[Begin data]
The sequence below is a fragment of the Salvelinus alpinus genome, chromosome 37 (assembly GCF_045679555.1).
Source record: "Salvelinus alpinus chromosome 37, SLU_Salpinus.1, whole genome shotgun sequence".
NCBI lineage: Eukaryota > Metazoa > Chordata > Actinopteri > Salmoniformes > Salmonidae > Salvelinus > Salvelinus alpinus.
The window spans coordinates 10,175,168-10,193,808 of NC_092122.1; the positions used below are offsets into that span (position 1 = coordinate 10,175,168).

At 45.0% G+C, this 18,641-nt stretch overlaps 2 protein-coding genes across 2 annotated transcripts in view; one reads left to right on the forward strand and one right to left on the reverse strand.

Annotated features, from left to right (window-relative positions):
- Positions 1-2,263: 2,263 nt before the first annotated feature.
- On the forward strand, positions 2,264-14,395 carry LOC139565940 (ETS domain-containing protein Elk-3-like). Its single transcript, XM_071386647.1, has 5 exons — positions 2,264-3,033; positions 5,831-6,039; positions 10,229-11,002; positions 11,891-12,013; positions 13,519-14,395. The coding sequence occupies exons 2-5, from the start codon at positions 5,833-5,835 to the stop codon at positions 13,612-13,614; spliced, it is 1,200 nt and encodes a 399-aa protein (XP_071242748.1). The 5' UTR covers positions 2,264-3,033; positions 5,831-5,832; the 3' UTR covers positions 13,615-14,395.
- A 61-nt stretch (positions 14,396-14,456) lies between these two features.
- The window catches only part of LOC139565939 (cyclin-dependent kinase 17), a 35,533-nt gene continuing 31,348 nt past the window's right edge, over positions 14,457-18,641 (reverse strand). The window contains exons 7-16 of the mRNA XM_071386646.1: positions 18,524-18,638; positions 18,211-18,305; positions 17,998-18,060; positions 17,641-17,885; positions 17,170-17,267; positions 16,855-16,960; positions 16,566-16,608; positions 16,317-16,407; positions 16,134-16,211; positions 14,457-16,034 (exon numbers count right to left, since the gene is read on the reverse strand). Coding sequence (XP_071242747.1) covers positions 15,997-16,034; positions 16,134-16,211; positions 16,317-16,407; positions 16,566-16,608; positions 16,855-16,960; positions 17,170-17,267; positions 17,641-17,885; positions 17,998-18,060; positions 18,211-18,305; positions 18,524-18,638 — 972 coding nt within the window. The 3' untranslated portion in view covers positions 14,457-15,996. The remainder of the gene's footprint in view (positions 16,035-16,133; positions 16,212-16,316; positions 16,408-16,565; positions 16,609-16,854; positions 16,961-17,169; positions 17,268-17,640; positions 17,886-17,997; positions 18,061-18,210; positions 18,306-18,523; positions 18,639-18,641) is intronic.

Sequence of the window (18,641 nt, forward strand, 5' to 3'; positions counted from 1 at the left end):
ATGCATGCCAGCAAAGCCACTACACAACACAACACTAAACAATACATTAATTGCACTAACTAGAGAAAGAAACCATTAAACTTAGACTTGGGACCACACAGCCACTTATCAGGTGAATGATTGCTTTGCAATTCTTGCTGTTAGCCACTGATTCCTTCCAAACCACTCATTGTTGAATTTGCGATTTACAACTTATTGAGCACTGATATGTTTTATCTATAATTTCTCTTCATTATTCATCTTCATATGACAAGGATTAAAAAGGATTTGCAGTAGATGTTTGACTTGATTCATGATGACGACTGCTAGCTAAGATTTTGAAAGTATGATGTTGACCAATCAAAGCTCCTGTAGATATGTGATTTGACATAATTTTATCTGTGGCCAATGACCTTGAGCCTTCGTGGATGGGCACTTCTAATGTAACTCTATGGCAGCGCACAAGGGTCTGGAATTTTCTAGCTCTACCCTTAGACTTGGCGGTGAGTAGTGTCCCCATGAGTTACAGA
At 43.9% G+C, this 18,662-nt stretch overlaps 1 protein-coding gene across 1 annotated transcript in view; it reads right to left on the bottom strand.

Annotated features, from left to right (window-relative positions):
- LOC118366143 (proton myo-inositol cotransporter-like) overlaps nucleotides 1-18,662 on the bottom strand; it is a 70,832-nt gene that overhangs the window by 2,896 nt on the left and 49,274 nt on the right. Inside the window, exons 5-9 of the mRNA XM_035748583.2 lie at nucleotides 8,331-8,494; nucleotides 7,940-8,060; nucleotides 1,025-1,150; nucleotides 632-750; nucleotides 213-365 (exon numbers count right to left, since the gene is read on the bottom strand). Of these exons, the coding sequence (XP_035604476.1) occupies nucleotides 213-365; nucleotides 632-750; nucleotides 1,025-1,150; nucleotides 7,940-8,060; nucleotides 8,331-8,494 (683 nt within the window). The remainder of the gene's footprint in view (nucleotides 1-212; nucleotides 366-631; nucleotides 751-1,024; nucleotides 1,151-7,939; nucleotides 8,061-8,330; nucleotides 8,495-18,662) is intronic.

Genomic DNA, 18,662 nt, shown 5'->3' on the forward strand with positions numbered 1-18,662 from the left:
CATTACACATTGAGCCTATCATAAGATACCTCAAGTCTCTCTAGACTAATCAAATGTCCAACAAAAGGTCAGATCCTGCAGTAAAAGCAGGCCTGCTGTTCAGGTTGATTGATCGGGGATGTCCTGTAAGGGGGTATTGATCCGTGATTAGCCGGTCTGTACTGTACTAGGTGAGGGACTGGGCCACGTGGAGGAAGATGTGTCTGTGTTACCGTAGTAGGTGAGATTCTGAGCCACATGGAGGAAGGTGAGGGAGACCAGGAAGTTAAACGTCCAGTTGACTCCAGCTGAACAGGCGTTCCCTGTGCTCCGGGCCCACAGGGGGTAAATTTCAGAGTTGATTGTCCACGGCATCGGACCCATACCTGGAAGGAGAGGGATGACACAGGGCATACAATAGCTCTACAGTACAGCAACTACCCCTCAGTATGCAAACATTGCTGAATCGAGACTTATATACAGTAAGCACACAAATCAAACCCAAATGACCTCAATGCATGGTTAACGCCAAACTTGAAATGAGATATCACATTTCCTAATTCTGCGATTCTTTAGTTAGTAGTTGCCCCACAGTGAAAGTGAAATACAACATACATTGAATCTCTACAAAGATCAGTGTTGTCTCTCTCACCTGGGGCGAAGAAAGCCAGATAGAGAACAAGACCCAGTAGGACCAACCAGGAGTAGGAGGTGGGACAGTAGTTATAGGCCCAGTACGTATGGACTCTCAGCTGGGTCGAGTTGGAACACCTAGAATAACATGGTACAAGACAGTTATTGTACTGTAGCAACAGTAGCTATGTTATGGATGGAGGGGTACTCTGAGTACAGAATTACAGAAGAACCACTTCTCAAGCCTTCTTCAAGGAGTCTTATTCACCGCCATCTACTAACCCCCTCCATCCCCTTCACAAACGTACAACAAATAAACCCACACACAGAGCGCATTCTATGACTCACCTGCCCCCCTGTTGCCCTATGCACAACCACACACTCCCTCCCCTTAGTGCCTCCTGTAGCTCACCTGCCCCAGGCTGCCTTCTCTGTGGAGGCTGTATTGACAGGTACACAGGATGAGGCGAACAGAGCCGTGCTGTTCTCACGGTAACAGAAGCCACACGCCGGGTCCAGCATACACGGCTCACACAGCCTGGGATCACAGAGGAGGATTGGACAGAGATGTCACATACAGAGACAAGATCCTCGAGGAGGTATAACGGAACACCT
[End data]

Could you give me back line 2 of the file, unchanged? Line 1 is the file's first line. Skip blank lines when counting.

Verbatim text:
Source record: "Salvelinus alpinus chromosome 37, SLU_Salpinus.1, whole genome shotgun sequence".